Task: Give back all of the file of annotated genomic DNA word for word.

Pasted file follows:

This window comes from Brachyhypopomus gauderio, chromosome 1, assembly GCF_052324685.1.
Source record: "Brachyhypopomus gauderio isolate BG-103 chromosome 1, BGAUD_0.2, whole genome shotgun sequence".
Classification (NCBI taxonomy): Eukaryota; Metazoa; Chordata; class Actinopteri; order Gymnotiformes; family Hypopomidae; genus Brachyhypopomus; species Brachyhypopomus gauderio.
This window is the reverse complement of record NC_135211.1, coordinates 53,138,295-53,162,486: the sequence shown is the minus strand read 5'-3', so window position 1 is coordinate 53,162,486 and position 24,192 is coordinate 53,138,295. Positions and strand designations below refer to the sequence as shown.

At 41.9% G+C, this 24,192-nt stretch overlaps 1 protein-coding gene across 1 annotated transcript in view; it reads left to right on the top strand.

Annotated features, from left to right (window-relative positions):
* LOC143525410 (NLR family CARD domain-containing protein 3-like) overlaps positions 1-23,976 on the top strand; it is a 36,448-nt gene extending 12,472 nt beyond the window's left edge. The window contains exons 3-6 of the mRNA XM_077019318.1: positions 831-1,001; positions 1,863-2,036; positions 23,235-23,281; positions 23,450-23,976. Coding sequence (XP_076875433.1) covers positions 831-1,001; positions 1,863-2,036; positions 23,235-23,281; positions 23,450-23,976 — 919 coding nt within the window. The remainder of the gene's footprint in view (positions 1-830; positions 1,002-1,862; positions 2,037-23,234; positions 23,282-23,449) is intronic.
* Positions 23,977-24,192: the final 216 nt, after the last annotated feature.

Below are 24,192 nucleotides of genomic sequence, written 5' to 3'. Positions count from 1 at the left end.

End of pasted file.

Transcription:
This window comes from Brachyhypopomus gauderio, chromosome 1, assembly GCF_052324685.1.
Source record: "Brachyhypopomus gauderio isolate BG-103 chromosome 1, BGAUD_0.2, whole genome shotgun sequence".
Classification (NCBI taxonomy): Eukaryota; Metazoa; Chordata; class Actinopteri; order Gymnotiformes; family Hypopomidae; genus Brachyhypopomus; species Brachyhypopomus gauderio.
This window is the reverse complement of record NC_135211.1, coordinates 53,138,295-53,162,486: the sequence shown is the minus strand read 5'-3', so window position 1 is coordinate 53,162,486 and position 24,192 is coordinate 53,138,295. Positions and strand designations below refer to the sequence as shown.

At 41.9% G+C, this 24,192-nt stretch overlaps 1 protein-coding gene across 1 annotated transcript in view; it reads left to right on the top strand.

Annotated features, from left to right (window-relative positions):
* LOC143525410 (NLR family CARD domain-containing protein 3-like) overlaps positions 1-23,976 on the top strand; it is a 36,448-nt gene extending 12,472 nt beyond the window's left edge. The window contains exons 3-6 of the mRNA XM_077019318.1: positions 831-1,001; positions 1,863-2,036; positions 23,235-23,281; positions 23,450-23,976. Coding sequence (XP_076875433.1) covers positions 831-1,001; positions 1,863-2,036; positions 23,235-23,281; positions 23,450-23,976 — 919 coding nt within the window. The remainder of the gene's footprint in view (positions 1-830; positions 1,002-1,862; positions 2,037-23,234; positions 23,282-23,449) is intronic.
* Positions 23,977-24,192: the final 216 nt, after the last annotated feature.

Below are 24,192 nucleotides of genomic sequence, written 5' to 3'. Positions count from 1 at the left end.